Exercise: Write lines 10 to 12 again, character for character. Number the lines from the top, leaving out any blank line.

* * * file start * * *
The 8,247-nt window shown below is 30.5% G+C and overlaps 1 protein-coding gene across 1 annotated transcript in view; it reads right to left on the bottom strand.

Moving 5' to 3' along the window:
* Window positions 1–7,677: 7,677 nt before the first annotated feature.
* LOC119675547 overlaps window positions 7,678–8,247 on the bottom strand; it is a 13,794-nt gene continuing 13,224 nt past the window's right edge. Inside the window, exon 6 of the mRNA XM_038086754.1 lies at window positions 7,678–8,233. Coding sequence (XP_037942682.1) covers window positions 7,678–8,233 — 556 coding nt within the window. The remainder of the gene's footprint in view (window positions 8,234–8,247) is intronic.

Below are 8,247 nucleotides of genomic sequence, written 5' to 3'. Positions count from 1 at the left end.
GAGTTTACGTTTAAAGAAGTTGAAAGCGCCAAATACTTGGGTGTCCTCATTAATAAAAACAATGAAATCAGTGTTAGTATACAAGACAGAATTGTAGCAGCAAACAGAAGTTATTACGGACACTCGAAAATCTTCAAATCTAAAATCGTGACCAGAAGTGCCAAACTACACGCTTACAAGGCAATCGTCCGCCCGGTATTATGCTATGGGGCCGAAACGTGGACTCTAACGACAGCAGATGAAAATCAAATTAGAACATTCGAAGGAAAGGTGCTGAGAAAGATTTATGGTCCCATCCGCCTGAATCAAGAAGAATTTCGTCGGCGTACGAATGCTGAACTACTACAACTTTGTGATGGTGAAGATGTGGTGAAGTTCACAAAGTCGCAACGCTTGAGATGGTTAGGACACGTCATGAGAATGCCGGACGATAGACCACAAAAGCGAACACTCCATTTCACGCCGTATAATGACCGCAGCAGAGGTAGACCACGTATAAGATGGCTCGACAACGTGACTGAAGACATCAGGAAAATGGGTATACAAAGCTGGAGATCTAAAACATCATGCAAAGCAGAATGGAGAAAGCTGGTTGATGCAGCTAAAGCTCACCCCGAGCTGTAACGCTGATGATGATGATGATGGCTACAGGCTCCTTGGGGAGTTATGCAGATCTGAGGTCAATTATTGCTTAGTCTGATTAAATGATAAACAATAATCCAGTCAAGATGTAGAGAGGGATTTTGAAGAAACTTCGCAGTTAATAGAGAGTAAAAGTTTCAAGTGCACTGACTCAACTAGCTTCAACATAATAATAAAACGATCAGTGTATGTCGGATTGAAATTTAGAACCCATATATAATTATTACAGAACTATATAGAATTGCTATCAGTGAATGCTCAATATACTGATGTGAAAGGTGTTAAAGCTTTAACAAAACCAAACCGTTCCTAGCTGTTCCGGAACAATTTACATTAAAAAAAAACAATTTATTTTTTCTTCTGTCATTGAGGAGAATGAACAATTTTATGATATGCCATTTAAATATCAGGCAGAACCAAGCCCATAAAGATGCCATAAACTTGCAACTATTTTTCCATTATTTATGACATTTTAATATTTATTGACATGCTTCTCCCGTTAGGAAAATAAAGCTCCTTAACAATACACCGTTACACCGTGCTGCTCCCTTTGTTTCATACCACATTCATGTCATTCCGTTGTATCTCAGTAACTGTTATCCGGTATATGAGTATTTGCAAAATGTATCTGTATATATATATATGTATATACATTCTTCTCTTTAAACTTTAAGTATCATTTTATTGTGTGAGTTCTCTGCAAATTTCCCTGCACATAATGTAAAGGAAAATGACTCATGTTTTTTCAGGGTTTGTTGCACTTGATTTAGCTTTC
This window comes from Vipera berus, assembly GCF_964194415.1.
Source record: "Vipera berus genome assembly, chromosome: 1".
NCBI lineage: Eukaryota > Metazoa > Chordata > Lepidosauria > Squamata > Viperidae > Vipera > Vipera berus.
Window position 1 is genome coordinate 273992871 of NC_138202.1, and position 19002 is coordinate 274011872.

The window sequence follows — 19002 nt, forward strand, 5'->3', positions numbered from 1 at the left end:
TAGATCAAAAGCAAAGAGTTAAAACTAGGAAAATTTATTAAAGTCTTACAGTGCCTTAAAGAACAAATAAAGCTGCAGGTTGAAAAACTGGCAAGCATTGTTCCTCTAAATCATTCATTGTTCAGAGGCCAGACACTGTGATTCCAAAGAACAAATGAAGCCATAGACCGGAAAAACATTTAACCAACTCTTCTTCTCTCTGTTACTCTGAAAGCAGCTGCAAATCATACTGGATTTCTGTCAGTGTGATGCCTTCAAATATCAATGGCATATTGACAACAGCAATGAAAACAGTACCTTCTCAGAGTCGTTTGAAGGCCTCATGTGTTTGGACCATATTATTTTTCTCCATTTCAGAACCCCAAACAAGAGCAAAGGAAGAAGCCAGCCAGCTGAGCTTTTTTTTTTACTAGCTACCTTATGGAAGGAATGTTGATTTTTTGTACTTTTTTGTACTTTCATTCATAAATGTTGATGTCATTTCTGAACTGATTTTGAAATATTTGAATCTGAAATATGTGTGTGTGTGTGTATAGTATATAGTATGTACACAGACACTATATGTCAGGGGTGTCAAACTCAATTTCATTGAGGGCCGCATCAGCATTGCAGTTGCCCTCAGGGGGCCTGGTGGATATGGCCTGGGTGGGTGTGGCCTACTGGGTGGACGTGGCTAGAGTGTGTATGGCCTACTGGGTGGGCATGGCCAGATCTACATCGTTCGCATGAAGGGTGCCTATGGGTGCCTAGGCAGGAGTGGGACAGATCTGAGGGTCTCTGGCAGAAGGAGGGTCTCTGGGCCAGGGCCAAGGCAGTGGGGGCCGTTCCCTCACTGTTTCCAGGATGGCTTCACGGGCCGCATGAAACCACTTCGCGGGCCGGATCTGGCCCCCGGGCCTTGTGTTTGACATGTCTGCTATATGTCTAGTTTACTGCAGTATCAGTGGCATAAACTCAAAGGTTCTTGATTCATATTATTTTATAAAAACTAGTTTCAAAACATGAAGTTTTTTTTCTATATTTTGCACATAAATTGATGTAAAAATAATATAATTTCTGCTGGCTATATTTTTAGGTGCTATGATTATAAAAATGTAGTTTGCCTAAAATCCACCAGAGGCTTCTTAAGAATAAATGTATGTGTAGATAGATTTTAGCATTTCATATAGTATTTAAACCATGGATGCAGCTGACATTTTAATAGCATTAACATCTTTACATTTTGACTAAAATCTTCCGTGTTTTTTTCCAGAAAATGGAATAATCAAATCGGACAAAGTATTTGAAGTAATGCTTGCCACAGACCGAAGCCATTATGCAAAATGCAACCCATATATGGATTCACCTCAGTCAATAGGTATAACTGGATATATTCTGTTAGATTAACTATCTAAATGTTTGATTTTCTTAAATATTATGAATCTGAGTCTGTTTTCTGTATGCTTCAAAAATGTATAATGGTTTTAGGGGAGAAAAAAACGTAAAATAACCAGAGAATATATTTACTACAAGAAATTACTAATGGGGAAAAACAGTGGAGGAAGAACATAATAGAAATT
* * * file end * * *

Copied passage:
Window position 1 is genome coordinate 273992871 of NC_138202.1, and position 19002 is coordinate 274011872.

The window sequence follows — 19002 nt, forward strand, 5'->3', positions numbered from 1 at the left end:
TAGATCAAAAGCAAAGAGTTAAAACTAGGAAAATTTATTAAAGTCTTACAGTGCCTTAAAGAACAAATAAAGCTGCAGGTTGAAAAACTGGCAAGCATTGTTCCTCTAAATCATTCATTGTTCAGAGGCCAGACACTGTGATTCCAAAGAACAAATGAAGCCATAGACCGGAAAAACATTTAACCAACTCTTCTTCTCTCTGTTACTCTGAAAGCAGCTGCAAATCATACTGGATTTCTGTCAGTGTGATGCCTTCAAATATCAATGGCATATTGACAACAGCAATGAAAACAGTACCTTCTCAGAGTCGTTTGAAGGCCTCATGTGTTTGGACCATATTATTTTTCTCCATTTCAGAACCCCAAACAAGAGCAAAGGAAGAAGCCAGCCAGCTGAGCTTTTTTTTTTACTAGCTACCTTATGGAAGGAATGTTGATTTTTTGTACTTTTTTGTACTTTCATTCATAAATGTTGATGTCATTTCTGAACTGATTTTGAAATATTTGAATCTGAAATATGTGTGTGTGTGTGTATAGTATATAGTATGTACACAGACACTATATGTCAGGGGTGTCAAACTCAATTTCATTGAGGGCCGCATCAGCATTGCAGTTGCCCTCAGGGGGCCTGGTGGATATGGCCTGGGTGGGTGTGGCCTACTGGGTGGACGTGGCTAGAGTGTGTATGGCCTACTGGGTGGGCATGGCCAGATCTACATCGTTCGCATGAAGGGTGCCTATGGGTGCCTAGGCAGGAGTGGGACAGATCTGAGGGTCTCTGGCAGAAGGAGGGTCTCTGGGCCAGGGCCAAGGCAGTGGGGGCCGTTCCCTCACTGTTTCCAGGATGGCTTCACGGGCCGCATGAAACCACTTCGCGGGCCGGATCTGGCCCCCGGGCCTTGTGTTTGACATGTCTGCTATATGTCTAGTTTACTGCAGTATCAGTGGCATAAACTCAAAGGTTCTTGATTCATATTATTTTATAAAAACTAGTTTCAAAACATGAAGTTTTTTTTCTATATTTTGCACATAAATTGATGTAAAAATAATATAATTTCTGCTGGCTATATTTTTAGGTGCTATGATTATAAAAATGTAGTTTGCCTAAAATCCACCAGAGGCTTCTTAAGAATAAATGTATGTGTAGATAGATTTTAGCATTTCATATAGTATTTAAACCATGGATGCAGCTGACATTTTAATAGCATTAACATCTTTACATTTTGACTAAAATCTTCCGTGTTTTTTTCCAGAAAATGGAATAATCAAATCGGACAAAGTATTTGAAGTAATGCTTGCCACAGACCGAAGCCATTATGCAAAATGCAACCCATATATGGATTCACCTCAGTCAATAGGTATAACTGGATATATTCTGTTAGATTAACTATCTAAATGTTTGATTTTCTTAAATATTATGAATCTGAGTCTGTTTTCTGTATGCTTCAAAAATGTATAATGGTTTTAGGGGAGAAAAAAACGTAAAATAACCAGAGAATATATTTACTACAAGAAATTACTAATGGGGAAAAACAGTGGAGGAAGAACATAATAGAAATT